That was a super article by E.M. Swift about Jimmy Carson of the Detroit Red Wings (Coming Home, Dec. 24). I taught Jimmy in the fourth grade and later coached him in high school baseball before he went to play junior hockey in Canada. He was an excellent centerfielder, student and school citizen. He remembers his former teachers and comes by every now and then to say hello. I am happy for him, yet not at all surprised that his boyhood dreams have come true. No kid ever worked harder to reach his—ah—goals.
I first saw Jimmy Carson at a Mite Division tryout. He was six years old and skating circles around boys of seven and eight. As the coach in the league with the first "draft" choice, I selected Jimmy. He was easy to work with, because his goal, even at six, was to become an NHL player, ideally a Red Wing. Against the odds, he has accomplished that. I congratulate him and wish him continued success.
As a former intercollegiate hockey player and current history teacher and ice hockey coach at University Liggett School, which Carson attended, I read Swift's article with enthusiasm. A number of my colleagues sing Carson's praises. On visits to the school, Carson will converse in French with his former French teachers and carry on intelligent discussions about world affairs with his onetime history teacher. Carson is a wonderful example for our young athletes.
Grosse Pointe Woods, Mich.
Jackie Sherrill received a tremendous welcome at the press conference at which the official announcement was made of his appointment as football coach at Mississippi State (What Price Glory?, Dec. 24). Many Bulldog fans are still amazed that he was even interested in the job. His background as a winner is impressive.
Although Sherrill was not my personal choice, he is our coach now, and as one of the faithful who, as William F. Reed wrote, "have bled all these years, but still have bought their tickets and sat in the stands" only to see the Bulldogs lose more than they won, I just hope that he will be able to do what he says he's going to do—give us a winner and keep himself out of the NCAA doghouse.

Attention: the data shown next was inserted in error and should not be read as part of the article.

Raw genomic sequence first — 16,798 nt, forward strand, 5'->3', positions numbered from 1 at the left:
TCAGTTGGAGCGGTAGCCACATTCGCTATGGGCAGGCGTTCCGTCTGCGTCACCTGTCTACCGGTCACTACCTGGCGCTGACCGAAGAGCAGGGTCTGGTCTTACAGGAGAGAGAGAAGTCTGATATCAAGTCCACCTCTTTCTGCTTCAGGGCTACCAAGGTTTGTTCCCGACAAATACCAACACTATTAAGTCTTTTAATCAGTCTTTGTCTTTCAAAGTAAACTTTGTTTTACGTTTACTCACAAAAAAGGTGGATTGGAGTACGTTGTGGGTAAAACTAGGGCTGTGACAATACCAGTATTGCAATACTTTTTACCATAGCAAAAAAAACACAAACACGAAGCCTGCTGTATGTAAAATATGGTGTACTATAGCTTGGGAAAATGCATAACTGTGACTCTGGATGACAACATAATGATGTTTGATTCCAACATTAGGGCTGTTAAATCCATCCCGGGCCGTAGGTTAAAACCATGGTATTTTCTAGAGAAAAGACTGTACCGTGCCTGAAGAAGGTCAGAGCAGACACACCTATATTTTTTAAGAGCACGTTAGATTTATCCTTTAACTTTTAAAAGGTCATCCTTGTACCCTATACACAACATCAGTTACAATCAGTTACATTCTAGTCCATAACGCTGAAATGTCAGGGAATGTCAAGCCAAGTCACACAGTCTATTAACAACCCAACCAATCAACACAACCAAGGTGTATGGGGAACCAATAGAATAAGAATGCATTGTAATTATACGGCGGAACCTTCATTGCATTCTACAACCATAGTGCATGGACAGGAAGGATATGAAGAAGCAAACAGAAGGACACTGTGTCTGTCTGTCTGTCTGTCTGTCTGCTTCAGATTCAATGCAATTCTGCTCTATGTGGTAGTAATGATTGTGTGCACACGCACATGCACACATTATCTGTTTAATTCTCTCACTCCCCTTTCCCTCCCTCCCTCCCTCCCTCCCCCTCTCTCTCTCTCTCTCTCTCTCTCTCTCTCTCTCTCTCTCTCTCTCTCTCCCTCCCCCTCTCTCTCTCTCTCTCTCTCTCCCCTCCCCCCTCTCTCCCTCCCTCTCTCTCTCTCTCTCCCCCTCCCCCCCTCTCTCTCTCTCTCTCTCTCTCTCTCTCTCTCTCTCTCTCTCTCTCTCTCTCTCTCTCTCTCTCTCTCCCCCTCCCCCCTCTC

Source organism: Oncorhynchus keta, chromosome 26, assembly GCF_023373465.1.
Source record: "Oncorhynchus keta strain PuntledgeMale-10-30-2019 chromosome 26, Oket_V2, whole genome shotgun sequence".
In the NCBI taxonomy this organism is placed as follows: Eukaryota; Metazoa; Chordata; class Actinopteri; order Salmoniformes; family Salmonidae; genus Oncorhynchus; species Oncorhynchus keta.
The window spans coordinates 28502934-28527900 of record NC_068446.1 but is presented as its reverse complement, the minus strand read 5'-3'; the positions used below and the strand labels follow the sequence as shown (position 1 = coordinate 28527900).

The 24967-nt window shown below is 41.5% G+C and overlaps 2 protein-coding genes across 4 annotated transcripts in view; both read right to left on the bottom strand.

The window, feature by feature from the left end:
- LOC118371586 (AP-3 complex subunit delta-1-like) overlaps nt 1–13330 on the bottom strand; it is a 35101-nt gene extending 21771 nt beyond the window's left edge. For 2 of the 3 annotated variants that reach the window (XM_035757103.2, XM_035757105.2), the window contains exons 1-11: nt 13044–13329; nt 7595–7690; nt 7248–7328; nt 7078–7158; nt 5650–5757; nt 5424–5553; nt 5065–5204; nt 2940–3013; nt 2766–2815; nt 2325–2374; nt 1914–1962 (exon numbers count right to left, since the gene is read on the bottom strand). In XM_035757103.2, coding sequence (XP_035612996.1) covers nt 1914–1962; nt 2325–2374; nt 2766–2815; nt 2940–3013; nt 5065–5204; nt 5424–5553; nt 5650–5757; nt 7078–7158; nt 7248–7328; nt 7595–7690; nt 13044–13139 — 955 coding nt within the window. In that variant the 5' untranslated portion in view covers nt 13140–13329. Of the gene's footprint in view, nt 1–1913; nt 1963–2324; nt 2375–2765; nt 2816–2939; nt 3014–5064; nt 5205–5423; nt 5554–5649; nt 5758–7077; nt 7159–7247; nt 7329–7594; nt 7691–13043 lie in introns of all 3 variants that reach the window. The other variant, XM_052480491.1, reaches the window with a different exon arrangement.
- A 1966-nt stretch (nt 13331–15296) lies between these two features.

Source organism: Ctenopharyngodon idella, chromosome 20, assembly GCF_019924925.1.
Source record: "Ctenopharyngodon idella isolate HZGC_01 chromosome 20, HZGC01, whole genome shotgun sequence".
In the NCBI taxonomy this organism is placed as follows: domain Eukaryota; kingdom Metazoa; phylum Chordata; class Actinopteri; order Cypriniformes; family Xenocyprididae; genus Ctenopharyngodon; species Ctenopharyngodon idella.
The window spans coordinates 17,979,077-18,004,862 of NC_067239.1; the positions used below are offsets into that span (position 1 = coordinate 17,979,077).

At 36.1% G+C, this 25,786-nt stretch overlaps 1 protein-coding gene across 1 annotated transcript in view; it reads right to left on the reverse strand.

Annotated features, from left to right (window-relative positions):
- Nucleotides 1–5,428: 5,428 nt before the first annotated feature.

JEAN M. ULMER
As a Mississippi State graduate, I was offended by Reed's article on the hiring of Sherrill. We are excited to have Sherrill, and he is smart enough to realize a tainted program would end his coaching career-for good. Also, Reed's comments about Starkville are unfair and untrue, although it is true that the closest airport is 18 miles away. How far away is Reed from an airport? Mississippi is a beautiful state with pine forests, streams and rolling hills. It is known for its hospitality, Mr. Reed, but you are not welcome back.
SHAWN D. WARD
In this day when most universities are attempting to clean up their acts, the Bulldogs are going in the opposite direction.
JOHN L. GILBERT
DR. Z'S ALL-PRO TEAM
I always enjoy reading Dr. Z's All-Pro team (A Stack of Bills, Dec. 31-Jan. 7), mainly because he rates the players on a wide range of criteria, something not always done with Pro Bowl players.
For a Chiefs fan, it was nice to see John Alt, Dan Saleaumua and Albert Lewis on Paul Zimmerman's squad. However, Steve DeBerg deserved to be the quarterback. He threw only four interceptions this year and was third in efficiency. That's not bad, considering the Chiefs' conservative offense and lack of quality receivers. Also, DeBerg played the final two regular-season games with a broken pinky on his left hand.
Grand Rapids, Mich.
Zimmerman salutes the "dazzling array of talent" that the Bills now have. What he fails to note is that the Chiefs would match the five members of the Bills on Dr. Z's all-pro team if it weren't for his illogical exclusion of Chiefs kicker Nick Lowery and linebacker Derrick Thomas.